Tuesday, August 22, 2006

On the Sign of the Earthward Pointing Thumb

This just in from Jeffrey Bershaw, whose sentiments echo those in a number of messages I received about "The Worst Living Irish Writer"/"The Decay of Twilight"/"The Decadent of Moyvane":

Mr. Archambeaux,

Oh, oh! Your review made me laugh and then a sentence or two later, I'd laughed again. After reading scathing reviews, however, I often wonder why people write them. Why spend the energy to write about something one doesn't enjoy? Unless, of course, one enjoys writing scathing reviews.

Thanks, anyway, though. Fun read. I like your writing. One day, I'll check out your poetry. When I do, I wonder if I'll like it, too.

Best regards,

Jeffrey B.

And voila, my attempt at a response:

Hey There, Bershaw

Great question! About writing negative reviews, that is. I mean, a lot of people think it is mean-spirited to say something bad about a book of poetry, although curiously enough people don't seem to mind it when a movie gets ripped by a critic. I suppose some of the logic of this apparent contradiction goes like this:

A movie reviewer is payed to give advice to potential consumers, so his loyalty is to the viewer, and he should only be nice to the film,and by extention the film-maker, when the film deserves it. But a poetry critic isn't getting paid, or if he is, it isn't much (true! I tend to get crappy token payments for some of my reviews, like maybe 50 bucks, and most I do for free) (*A parenthetical note to editors: Thanks for the fiddy! Really! I'll take what I can get...). Moreover, there's hardly any audience for poetry, and if you're in an actual bookstore you can sneak a peek into the book and decide for yourself. Consumer advice hardly enters into the matter. So why say something negative about a book of poems, if it isn't to serve the reader (much) or make (much) money?

Good questions! In my own case, I'll say this: most of the time when I'm asked to review books, and all of the time when I go to an editor suggesting a review of my own volition, I review books that I find interesting. But I suppose it is important to note that what I find interesting can be different from what I love. Usually I do love (okay, usually I like) the book in question. But when the Keltoi people sent me Fitzmaurice's book and asked me to review it, things were different. I thought it was lousy poetry, but the particular way it was lousy was interesting to me.

Here's how -- I teach Irish lit sometimes, and read a lot of it, and know some writers over there, etc., and one of the things I'd been interested in was the development of a kind of postcolonial nationalist poetry tradition in Ireland. It's all a bit more complicated than that, but you get the idea. You can see it grow and change over the course of the period of Irish lit I teach: roughly: 1880-now. And you can see it become less well adapted to the local conditions: what ws once liberating becomes confining (again, there are all kinds of variations and contradictions involved, but let this serve for shorthand). You can even see new traditions being born. In my review of Fitzmaurice's book I even named a few people whom I see, in my deeply-flawed crystal ball, as inventing a new Irish poetry. But the book Keltoi sent me seemed like the last gasp of an old tradition. Watching Fitzmaurice trying to write in that tradition was like watching someone triy to play a bassoon with a worn-out reed.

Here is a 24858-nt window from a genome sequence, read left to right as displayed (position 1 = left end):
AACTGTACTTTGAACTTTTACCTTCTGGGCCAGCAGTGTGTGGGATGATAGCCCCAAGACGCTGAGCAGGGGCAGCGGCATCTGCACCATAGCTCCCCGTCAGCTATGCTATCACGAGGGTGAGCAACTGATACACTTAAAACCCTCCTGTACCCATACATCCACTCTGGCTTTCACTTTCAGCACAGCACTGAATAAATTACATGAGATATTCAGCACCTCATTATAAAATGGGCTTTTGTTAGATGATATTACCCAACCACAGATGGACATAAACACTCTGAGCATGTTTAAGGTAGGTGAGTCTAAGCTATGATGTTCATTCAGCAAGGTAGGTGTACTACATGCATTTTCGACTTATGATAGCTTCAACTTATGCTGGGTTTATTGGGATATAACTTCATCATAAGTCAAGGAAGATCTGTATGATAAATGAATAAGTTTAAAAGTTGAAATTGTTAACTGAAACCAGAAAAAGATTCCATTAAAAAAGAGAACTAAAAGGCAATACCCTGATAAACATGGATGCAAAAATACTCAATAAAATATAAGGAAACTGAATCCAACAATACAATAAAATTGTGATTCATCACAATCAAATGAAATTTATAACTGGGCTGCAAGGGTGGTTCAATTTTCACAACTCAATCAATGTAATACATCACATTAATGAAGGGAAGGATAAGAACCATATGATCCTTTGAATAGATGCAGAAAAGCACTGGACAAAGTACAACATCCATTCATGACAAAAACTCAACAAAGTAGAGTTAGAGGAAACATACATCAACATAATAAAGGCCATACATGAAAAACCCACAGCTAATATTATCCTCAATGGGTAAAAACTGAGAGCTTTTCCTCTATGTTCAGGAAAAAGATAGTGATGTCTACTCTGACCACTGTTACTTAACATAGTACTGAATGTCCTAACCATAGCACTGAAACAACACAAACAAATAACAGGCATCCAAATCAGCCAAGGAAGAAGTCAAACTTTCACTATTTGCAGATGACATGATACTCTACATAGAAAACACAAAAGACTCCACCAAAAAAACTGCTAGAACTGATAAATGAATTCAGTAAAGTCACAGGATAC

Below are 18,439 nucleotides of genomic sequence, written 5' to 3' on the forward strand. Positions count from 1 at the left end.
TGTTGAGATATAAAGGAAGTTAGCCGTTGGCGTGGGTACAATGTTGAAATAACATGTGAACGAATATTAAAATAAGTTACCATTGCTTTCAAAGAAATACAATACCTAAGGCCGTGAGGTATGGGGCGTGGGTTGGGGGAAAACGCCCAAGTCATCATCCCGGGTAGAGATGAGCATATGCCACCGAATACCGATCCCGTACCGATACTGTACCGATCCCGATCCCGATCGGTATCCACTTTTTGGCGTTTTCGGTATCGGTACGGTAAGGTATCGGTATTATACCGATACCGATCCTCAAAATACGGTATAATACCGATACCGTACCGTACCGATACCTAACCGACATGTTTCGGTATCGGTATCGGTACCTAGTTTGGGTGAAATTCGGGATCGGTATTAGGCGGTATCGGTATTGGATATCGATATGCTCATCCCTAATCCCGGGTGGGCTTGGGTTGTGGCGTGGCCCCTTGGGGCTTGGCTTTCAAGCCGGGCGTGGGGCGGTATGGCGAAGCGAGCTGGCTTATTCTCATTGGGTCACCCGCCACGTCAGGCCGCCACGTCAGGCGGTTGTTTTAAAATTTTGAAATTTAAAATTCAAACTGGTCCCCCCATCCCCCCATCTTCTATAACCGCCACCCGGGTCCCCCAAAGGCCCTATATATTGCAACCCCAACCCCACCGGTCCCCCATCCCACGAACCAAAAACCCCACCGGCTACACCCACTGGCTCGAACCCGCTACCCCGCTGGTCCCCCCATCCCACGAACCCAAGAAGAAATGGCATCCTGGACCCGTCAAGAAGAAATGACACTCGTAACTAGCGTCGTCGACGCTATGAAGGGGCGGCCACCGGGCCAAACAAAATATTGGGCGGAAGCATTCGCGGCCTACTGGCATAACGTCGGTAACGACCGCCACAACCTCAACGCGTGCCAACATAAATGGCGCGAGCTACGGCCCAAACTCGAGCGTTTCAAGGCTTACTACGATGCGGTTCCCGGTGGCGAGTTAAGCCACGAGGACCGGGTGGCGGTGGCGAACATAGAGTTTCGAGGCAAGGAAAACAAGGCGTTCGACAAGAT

So I thought there was some interesting significance to the ways the book sucked. (Who am I to say it sucked? Another good question! Man, if I didn't have a job, I'd try to answer it too. For now I'll just say that my usual working assumptions on these issues come from David Hume's "Of the Standard of Taste" — don't be put off by the old-school title — and Pierre Bourdieu's Distinction, though the two works aren't really compatible). And I wrote the review because I thought people who are into Irish lit, that being the crowd that reads Keltoi, would be interested. All of this is a bit hard on Fitzmaurice, the hapless poet, I guess, although when you put your book out there you've got to be willing to take some honestly-intended knocks. (So, yeah, Jeffrey, I know, you're going to read my book, and if you honestly think it blows in interesting ways, I guess I'll have to take my lumps too, which I'm sure is easier said than done). I guess I didn't have to post a link to the review on my blog, but if there's any other audience beyond the Irish-lit crowd who'd be interested, my guess is that it would be people who read my writing — a crowd that would fit in a small enough space, I know.

I suppose there's a lot more to say if we look at the Big Picture. We could talk about the idea of professionalism and disinterested evaluation, and the limitations of those ideas, and the form of the book review, and the strangely low ratio of negative reviews to postive reviews. But this about does me in for the time being, what with the new semester banging on my office door, behind which I cower.

So I hope that answers your question. I'm hoping I don't come off as an ogre out to smash egos for the hell of it. And anyway: Fitzmaurice wrote so many poems about how the critics just won't get him that part of me thinks he'll just feel confirmed, if he ever stoops to read the piece.

P.S. There's no x at the end of Archambeau, though it'd be cool if there were.